Harmonious Relationship of the Teacher and Parents for Children’s Maximum Development All the teacher respondents have established rapport towards parents of their learners. They oriented the parents about K to 12 even up to the grading systems and giving of honors to avoid conflict. Parents from different schools were worried and asked them why their children need to use Kapampangan in all their subjects except English? The teacher’s one way of communicating to their parents is through the children’s diaries to write down the learning activities for each day including the reminders and announcement to parents (T1). During the distribution of report cards, grading system is explained by the adviser.

There is a Parent-Teacher Association in every class and its officers are also helping in the successful attainment of the school goals.  A teacher (T4) admitted that her PTA officers in the present school year are generous and willing to contribute to the class a basic printer that can be used for reproduction of the learners’ materials. Since the learners materials are not enough for the number of students in the class, the teacher was overwhelmed with the cooperation shown and the big help the parents contributed to the class. 3.6.

Teachers’ Participation in In-Service Seminars and Trainings about MTB-MLE All the teachers are requires to attend seminars and training provided by DepEd. This is done if not in the Division level, it is done per cluster. Struggling Readers is a regional seminar and the teacher who attended it (T5) was assigned to echo it to all the teachers in their cluster. Demonstration teaching and showcase of the instructional materials prepared by the school master teacher. This materials are also shared it online for everybody’s usage. 4.   Teacher’s Suggestions Based from the reactions of the teacher respondents, I can see and feel their dedication and passion in their profession. If only they can do something to make the children learn easily, they will definitely do it.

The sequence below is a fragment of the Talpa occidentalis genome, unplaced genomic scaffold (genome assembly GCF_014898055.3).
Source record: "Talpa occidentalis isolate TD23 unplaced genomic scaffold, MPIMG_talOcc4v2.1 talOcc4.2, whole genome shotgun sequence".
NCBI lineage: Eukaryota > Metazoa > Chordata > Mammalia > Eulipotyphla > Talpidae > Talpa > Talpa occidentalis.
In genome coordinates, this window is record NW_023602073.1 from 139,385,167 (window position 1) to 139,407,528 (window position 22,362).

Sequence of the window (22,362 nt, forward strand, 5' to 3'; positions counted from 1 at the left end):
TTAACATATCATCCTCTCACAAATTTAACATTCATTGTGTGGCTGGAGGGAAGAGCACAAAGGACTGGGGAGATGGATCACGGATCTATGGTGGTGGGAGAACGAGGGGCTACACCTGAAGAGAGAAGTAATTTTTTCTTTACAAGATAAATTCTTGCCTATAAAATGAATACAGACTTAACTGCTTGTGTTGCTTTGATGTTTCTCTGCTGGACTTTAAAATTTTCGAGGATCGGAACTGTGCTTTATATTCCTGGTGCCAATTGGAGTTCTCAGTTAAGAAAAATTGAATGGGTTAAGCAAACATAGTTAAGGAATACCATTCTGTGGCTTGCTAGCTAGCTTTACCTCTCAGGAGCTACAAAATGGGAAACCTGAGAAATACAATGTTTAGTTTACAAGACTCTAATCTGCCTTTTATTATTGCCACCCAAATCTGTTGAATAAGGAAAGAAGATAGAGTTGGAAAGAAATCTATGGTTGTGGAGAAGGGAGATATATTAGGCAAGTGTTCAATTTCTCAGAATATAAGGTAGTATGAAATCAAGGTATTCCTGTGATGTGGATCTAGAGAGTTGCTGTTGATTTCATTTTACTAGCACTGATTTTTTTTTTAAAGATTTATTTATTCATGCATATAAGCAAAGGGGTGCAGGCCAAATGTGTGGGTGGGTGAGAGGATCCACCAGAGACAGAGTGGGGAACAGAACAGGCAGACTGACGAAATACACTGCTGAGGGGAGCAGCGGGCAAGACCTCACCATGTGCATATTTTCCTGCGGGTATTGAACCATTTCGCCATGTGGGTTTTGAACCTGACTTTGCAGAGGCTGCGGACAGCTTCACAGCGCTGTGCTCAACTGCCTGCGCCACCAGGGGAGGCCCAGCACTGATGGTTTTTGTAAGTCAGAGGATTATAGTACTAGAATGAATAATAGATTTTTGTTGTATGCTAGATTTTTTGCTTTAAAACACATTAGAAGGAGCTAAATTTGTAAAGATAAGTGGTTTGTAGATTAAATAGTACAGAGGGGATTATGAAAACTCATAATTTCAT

When I asked them if they are in favor using the mother tongue in teaching, four of the respondents (T3, T4, T5) suggested that MTB only as a subject is much better than using mother tongue which is Kapampangan  as a medium of instruction in all the subjects. They find it hard to teach Mathematics and Science using the mother tongue. T3 suggested that the medium of instruction in Math and English, if possible, is English, and Araling Panlipunan in Filipino. T4 even mentioned that in private schools they only have MTB as a subject and not all subjects are taught in Kapampangan. T1 and T3, on the other hand, agreed on MTB as a medium of instruction but not in Reading.

She would like to have the subject Reading from the very beginning of Grade 1 to develop good diction and fluency and comprehension in English. Another suggestion that the teachers would like to give attention was the language being used during academic contest like the Metrobank-MTAP-DepEd Math Challenge (MMC). They disclosed that questions in the said contest is in English.

If the children are well-versed with Kapampangan and have not yet experienced English with fluency, it will become a disadvantage on their part. Since the mother tongue of the locality is used in the province, it should be better that questions from Grades 1 to 3 are in their first language.